The Ox-Bow Incident
When the law takes the law into its own hands…
Slice and dice it anyway you want, but majority is just a number. Its voice has volume, but it may not necessarily be valid. It has might, but it may not be right. It’s not always wrong, but history is littered with examples when the majority got it awfully wrong. Though Hitler was never democratically elected by the German majority, he managed to win its support for some of his nastiest policies before World War II. Left to the majority, slavery would probably not have been abolished in the US in the 19th century; and segregation would have continued well beyond the 1950s and 60s. More recently, well past the aftermath of 9/11, nationwide polls showed a majority of Americans supporting the waging of preemptive wars against other “enemy” nations…How many times have we heard the justification “That’s-what-most-people-do” for a disastrous course of action? How often have we rolled our eyes at the winners of popular TV singing competitions decided by a majority? And yet, we leave crucial decisions in the hands of the majority – not because it gets it right, but because sometimes it is the best of bad options on the table. A flawed system is still better than no system.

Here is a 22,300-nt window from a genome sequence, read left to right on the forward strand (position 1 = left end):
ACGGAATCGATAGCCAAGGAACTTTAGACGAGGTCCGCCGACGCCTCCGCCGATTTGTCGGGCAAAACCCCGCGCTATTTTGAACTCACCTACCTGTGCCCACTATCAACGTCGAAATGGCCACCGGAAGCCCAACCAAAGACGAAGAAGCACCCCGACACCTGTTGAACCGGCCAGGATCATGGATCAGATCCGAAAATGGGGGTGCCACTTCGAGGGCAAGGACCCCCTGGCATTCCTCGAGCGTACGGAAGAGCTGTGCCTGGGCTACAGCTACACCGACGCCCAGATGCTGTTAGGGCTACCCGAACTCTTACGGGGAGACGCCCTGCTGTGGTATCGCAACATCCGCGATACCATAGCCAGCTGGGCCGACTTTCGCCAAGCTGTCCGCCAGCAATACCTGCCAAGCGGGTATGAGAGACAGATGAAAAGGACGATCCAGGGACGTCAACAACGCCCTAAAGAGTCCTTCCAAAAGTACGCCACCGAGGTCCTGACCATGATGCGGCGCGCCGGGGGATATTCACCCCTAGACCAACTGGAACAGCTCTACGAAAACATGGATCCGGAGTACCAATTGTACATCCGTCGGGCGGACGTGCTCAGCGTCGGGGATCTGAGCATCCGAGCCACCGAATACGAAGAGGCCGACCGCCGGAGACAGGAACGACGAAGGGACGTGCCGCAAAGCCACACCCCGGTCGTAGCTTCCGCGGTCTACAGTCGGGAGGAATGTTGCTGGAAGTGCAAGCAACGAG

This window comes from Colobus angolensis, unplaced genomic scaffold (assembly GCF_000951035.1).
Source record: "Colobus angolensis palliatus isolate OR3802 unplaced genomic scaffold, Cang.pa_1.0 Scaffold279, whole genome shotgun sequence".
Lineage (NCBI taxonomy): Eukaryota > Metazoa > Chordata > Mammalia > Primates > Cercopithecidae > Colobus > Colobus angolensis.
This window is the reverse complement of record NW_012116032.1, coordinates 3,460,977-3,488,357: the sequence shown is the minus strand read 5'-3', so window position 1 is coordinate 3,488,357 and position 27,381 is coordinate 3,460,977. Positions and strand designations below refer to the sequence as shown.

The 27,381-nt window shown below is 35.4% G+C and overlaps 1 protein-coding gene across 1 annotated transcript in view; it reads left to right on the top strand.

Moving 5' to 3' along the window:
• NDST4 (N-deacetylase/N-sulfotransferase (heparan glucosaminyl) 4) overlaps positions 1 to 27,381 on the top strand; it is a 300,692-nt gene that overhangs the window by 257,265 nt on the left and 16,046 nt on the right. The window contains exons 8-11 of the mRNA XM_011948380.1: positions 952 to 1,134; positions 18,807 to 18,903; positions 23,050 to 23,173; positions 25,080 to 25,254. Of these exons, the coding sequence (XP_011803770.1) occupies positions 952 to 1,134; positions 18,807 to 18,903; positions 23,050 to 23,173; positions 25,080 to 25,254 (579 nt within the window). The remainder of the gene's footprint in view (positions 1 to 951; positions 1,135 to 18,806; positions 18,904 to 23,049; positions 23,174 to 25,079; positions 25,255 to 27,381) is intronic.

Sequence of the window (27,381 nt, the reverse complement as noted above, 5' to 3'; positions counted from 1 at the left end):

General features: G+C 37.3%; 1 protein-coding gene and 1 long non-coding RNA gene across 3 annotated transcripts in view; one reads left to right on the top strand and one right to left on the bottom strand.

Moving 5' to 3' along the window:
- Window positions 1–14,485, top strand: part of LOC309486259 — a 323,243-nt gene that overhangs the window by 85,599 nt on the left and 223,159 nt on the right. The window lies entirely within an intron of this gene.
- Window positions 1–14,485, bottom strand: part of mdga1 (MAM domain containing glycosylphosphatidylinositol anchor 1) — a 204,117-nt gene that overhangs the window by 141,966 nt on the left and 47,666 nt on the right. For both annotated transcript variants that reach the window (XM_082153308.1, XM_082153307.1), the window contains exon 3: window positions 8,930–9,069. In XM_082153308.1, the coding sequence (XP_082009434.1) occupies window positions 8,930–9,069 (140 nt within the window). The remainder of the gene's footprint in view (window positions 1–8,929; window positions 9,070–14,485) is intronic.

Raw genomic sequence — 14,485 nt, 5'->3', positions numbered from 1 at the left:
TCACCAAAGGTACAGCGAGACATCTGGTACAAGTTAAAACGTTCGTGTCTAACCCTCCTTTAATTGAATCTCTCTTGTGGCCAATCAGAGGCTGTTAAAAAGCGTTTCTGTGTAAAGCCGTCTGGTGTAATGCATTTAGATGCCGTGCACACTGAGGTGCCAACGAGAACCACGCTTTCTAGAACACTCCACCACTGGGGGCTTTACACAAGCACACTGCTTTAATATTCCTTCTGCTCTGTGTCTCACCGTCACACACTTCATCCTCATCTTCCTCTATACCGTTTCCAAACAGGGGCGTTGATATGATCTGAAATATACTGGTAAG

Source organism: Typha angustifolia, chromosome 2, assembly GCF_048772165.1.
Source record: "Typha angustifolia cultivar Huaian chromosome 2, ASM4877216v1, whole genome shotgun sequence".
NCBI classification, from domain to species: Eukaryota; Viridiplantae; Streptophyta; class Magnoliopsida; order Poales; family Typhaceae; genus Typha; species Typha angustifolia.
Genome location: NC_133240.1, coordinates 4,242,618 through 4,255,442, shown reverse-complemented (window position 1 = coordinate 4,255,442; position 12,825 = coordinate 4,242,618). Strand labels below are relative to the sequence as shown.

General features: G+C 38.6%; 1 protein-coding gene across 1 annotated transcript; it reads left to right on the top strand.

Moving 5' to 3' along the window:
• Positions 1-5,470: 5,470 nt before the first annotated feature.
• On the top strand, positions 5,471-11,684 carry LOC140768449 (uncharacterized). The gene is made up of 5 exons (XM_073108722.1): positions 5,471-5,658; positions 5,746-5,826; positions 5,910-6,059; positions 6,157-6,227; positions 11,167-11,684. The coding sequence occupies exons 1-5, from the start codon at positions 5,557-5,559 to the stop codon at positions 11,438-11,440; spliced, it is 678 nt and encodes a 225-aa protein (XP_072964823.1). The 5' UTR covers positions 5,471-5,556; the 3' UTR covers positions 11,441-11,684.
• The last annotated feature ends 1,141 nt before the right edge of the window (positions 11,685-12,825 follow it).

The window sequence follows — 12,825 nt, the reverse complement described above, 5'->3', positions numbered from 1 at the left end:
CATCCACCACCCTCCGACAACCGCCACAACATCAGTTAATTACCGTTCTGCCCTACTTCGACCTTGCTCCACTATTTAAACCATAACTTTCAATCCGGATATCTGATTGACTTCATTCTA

There are some messages that don’t come with expiry dates. They are not defined by their contexts, nor are they delimited by their times. One such message, symbolized by the ubiquitous octagonal ‘Stop’ sign at every intersection, is: “The law is there for a reason”. A society is held together by its invisible threads that inevitably end up being a tangled skein at times. But unless there is an imminent existential threat, there are only bad reasons for anyone to cut those threads, or to uproot the ‘Stop’ sign and groan that “the system doesn’t work”. Worse still, when denizens of the law – who are entrusted to protect it – begin to dilute the message themselves, the alarm bells should ring louder. If that message was valid in the story of The Ox-Bow Incident (1943) set in Nevada of 1885, it is as valid in present-day India where khap panchayats still rule the roost, and worse, where we hear about elected lawmakers in the capital indulging in attempts to dispense vigilante-style justice on the streets – all in the name of the aam aadmi.